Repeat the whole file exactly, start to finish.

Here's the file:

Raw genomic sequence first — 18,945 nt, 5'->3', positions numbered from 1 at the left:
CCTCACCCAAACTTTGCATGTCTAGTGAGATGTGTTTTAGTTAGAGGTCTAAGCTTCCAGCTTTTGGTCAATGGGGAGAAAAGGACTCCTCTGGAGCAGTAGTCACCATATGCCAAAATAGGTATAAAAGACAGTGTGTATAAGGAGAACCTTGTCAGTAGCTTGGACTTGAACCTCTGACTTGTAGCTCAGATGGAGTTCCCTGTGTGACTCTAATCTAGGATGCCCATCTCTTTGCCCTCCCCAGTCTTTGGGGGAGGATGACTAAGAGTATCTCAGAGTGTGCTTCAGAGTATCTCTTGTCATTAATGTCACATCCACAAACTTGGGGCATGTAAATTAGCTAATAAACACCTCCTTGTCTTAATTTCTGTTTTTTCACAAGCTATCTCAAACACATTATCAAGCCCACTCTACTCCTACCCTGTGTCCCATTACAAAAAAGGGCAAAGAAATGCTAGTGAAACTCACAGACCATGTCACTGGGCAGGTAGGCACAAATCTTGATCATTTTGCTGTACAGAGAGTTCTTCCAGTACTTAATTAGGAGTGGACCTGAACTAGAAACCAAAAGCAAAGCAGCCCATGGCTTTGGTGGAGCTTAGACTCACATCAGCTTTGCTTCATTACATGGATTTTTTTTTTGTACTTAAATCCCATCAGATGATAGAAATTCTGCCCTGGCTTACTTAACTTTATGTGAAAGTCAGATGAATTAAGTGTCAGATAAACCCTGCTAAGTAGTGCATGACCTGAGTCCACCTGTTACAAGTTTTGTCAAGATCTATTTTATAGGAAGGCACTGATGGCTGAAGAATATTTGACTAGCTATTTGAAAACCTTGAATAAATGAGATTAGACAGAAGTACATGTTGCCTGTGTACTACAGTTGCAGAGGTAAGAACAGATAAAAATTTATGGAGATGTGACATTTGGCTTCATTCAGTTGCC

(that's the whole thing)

Raw genomic sequence first — 18,945 nt, 5'->3', positions numbered from 1 at the left:
CCTCACCCAAACTTTGCATGTCTAGTGAGATGTGTTTTAGTTAGAGGTCTAAGCTTCCAGCTTTTGGTCAATGGGGAGAAAAGGACTCCTCTGGAGCAGTAGTCACCATATGCCAAAATAGGTATAAAAGACAGTGTGTATAAGGAGAACCTTGTCAGTAGCTTGGACTTGAACCTCTGACTTGTAGCTCAGATGGAGTTCCCTGTGTGACTCTAATCTAGGATGCCCATCTCTTTGCCCTCCCCAGTCTTTGGGGGAGGATGACTAAGAGTATCTCAGAGTGTGCTTCAGAGTATCTCTTGTCATTAATGTCACATCCACAAACTTGGGGCATGTAAATTAGCTAATAAACACCTCCTTGTCTTAATTTCTGTTTTTTCACAAGCTATCTCAAACACATTATCAAGCCCACTCTACTCCTACCCTGTGTCCCATTACAAAAAAGGGCAAAGAAATGCTAGTGAAACTCACAGACCATGTCACTGGGCAGGTAGGCACAAATCTTGATCATTTTGCTGTACAGAGAGTTCTTCCAGTACTTAATTAGGAGTGGACCTGAACTAGAAACCAAAAGCAAAGCAGCCCATGGCTTTGGTGGAGCTTAGACTCACATCAGCTTTGCTTCATTACATGGATTTTTTTTTTGTACTTAAATCCCATCAGATGATAGAAATTCTGCCCTGGCTTACTTAACTTTATGTGAAAGTCAGATGAATTAAGTGTCAGATAAACCCTGCTAAGTAGTGCATGACCTGAGTCCACCTGTTACAAGTTTTGTCAAGATCTATTTTATAGGAAGGCACTGATGGCTGAAGAATATTTGACTAGCTATTTGAAAACCTTGAATAAATGAGATTAGACAGAAGTACATGTTGCCTGTGTACTACAGTTGCAGAGGTAAGAACAGATAAAAATTTATGGAGATGTGACATTTGGCTTCATTCAGTTGCC